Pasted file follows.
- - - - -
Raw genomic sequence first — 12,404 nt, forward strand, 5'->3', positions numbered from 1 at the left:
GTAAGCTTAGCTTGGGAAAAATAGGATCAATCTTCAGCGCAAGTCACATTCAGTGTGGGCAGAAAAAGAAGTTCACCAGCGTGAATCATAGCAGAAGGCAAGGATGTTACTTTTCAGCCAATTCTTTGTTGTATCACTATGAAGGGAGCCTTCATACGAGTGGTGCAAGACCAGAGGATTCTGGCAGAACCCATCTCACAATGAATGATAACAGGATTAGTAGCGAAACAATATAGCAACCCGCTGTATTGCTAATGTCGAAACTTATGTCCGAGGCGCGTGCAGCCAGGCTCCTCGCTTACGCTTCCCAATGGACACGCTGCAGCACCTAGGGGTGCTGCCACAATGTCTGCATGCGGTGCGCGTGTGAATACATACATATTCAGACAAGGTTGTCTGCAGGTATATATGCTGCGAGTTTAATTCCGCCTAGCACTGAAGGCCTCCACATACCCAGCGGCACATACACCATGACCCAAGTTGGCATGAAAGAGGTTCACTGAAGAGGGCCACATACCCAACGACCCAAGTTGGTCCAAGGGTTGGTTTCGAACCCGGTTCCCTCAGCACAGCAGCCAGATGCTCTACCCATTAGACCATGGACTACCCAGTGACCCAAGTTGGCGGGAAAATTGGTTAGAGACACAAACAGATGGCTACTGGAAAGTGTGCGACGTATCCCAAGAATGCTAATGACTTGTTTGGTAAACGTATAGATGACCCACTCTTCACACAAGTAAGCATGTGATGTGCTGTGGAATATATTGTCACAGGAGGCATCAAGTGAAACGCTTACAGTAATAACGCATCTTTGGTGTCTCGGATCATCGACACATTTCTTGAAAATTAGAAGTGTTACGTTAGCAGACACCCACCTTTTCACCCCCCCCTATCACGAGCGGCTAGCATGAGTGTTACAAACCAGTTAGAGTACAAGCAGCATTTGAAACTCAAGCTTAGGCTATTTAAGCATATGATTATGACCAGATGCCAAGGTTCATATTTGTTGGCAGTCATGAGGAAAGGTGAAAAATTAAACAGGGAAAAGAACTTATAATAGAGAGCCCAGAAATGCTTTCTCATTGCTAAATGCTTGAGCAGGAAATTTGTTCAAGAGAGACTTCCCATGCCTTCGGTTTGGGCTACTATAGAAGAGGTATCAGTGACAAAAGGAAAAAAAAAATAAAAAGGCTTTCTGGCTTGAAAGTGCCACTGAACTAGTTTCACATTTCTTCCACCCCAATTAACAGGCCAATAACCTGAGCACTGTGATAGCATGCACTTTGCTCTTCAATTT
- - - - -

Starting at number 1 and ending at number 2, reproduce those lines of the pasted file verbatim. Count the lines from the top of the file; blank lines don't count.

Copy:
Raw genomic sequence first — 12,404 nt, forward strand, 5'->3', positions numbered from 1 at the left:
GTAAGCTTAGCTTGGGAAAAATAGGATCAATCTTCAGCGCAAGTCACATTCAGTGTGGGCAGAAAAAGAAGTTCACCAGCGTGAATCATAGCAGAAGGCAAGGATGTTACTTTTCAGCCAATTCTTTGTTGTATCACTATGAAGGGAGCCTTCATACGAGTGGTGCAAGACCAGAGGATTCTGGCAGAACCCATCTCACAATGAATGATAACAGGATTAGTAGCGAAACAATATAGCAACCCGCTGTATTGCTAATGTCGAAACTTATGTCCGAGGCGCGTGCAGCCAGGCTCCTCGCTTACGCTTCCCAATGGACACGCTGCAGCACCTAGGGGTGCTGCCACAATGTCTGCATGCGGTGCGCGTGTGAATACATACATATTCAGACAAGGTTGTCTGCAGGTATATATGCTGCGAGTTTAATTCCGCCTAGCACTGAAGGCCTCCACATACCCAGCGGCACATACACCATGACCCAAGTTGGCATGAAAGAGGTTCACTGAAGAGGGCCACATACCCAACGACCCAAGTTGGTCCAAGGGTTGGTTTCGAACCCGGTTCCCTCAGCACAGCAGCCAGATGCTCTACCCATTAGACCATGGACTACCCAGTGACCCAAGTTGGCGGGAAAATTGGTTAGAGACACAAACAGATGGCTACTGGAAAGTGTGCGACGTATCCCAAGAATGCTAATGACTTGTTTGGTAAACGTATAGATGACCCACTCTTCACACAAGTAAGCATGTGATGTGCTGTGGAATATATTGTCACAGGAGGCATCAAGTGAAACGCTTACAGTAATAACGCATCTTTGGTGTCTCGGATCATCGACACATTTCTTGAAAATTAGAAGTGTTACGTTAGCAGACACCCACCTTTTCACCCCCCCCTATCACGAGCGGCTAGCATGAGTGTTACAAACCAGTTAGAGTACAAGCAGCATTTGAAACTCAAGCTTAGGCTATTTAAGCATATGATTATGACCAGATGCCAAGGTTCATATTTGTTGGCAGTCATGAGGAAAGGTGAAAAATTAAACAGGGAAAAGAACTTATAATAGAGAGCCCAGAAATGCTTTCTCATTGCTAAATGCTTGAGCAGGAAATTTGTTCAAGAGAGACTTCCCATGCCTTCGGTTTGGGCTACTATAGAAGAGGTATCAGTGACAAAAGGAAAAAAAAAATAAAAAGGCTTTCTGGCTTGAAAGTGCCACTGAACTAGTTTCACATTTCTTCCACCCCAATTAACAGGCCAATAACCTGAGCACTGTGATAGCATGCACTTTGCTCTTCAATTT